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(Deutscher römisch-katholischer Centralverein von Nordamerika)

The origin of the Central Verein dates back to 1854, in which year the presidents of three German Catholic benevolent societies of Buffalo, new York, issued a call to various German Catholic societies for the purpose for forming a central body. The movement was inspired and advocated by zealous missionary priests, and approved by Bishop Timon of Buffalo. The success of a similar organization among their Catholic brethren in Germany (founded at Mainz, 1848), lent additional force to the arguments for a union in the United States . The call was responded to by seventeen societies, and on 15 April, 1855, the Central Verein was duly organized in St. Alphonsus Hall, Baltimore, Maryland. The main object at the outset was to unite the energies of the various associations against freemasonry and secret societies in general. Hence the efforts of the new organization were directed chiefly towards defending the menaced rights of the Catholics in the United States as also "to promote a vigorous religious activity in the united societies according to the spirit of the Roman Catholic Church and mutually to aid and materially to benefit one another". Membership was restricted to Catholic benevolent societies whose official language was German. The growth by decades was as follows:

  • 1855 — 17 societies (1,500 members)
  • 1865 — 62 societies (8,340 members)
  • 1875 — 302 societies (31,672 members)
  • 1885 — 378 societies (32,783 members)
  • 1895 — 548 societies (48,989 members)

From the last named date, however, the growth became less marked, and in 1901 a reorganization movement was inaugurated. Instead of affiliating local societies as heretofore, the formation of state organizations was encouraged, and these so-called "Staatsverbände" were then incorporated as a whole, the various local societies losing their direct affiliation to the Central Verein. This plan proved a complete success. In 1907 the report of the secretary showed sixteen state organizations and fifty-two local societies from states in which no "Staatsverband" existed, with a total paid-up membership of 99,291. The unreported membership would bring this total far beyond 100,000. The Holy See approved the work of the Central Verein in a reply to a letter of allegiance sent by the eleventh general convention held at Buffalo, 1866, to Pope Pius IX. The reply praises the spirit of Catholic unity prevailing among the members and wishes them success and the ever copious assistance of Divine grace. It gratefully acknowledges and appreciates the contributions the Central Verein had gathered for the support of the Holy See. During fifty-two years the society contributed about $12,000 to the Peter's-pence collection.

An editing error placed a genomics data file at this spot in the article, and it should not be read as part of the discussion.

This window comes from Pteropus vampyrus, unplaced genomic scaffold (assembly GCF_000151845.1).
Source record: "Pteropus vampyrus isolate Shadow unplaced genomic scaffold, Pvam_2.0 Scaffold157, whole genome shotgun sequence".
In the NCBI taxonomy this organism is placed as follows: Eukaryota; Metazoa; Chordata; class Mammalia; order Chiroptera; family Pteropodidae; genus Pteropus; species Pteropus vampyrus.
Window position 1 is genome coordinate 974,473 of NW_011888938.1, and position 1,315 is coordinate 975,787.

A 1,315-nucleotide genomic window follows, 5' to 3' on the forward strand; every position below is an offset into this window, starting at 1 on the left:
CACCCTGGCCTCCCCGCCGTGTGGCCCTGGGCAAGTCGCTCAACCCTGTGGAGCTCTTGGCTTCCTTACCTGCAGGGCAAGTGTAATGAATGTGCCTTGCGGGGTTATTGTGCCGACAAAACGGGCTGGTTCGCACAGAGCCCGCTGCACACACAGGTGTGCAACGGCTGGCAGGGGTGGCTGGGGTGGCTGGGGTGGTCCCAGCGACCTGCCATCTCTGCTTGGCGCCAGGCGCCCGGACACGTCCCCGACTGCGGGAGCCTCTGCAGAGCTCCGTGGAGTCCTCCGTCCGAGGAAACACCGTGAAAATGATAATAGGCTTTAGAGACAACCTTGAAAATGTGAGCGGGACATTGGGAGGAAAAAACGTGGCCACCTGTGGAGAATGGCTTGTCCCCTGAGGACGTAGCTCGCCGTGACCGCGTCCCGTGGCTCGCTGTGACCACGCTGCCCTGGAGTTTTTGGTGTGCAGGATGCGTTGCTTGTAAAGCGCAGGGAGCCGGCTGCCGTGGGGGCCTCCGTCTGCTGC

The care of the immigrants was made a prominent feature of the work of the society, and special agents were appointed to look after their interests in New York and Baltimore. Later on the Central Verein was affiliated to the St. Raphael's Society. The result of their combined efforts was the establishment in New York of the Leo House for the use of Catholic immigrants. Aid was extended to a similar undertaking at Galveston, Texas. The cause of Catholic education has a conspicuous advocates in the Central Verein. The Teachers' Seminary at St. Francis, Wisconsin, was founded mainly by contributions from the society. In his address to the delegates assembled in Dubuque, Iowa, 1907, Archbishop Falconio, the Apostolic Delegate, said: "What your society has done in the interest of Christian education is truly admirable and an example worthy of imitation for all Catholics ". The annual conventions, under the name of "Katholikentage", have assumed large proportions. Extending over four or five days, they include solemn church festivities, parades, addresses by prominent clergymen and laymen, business meetings, and social gathering.


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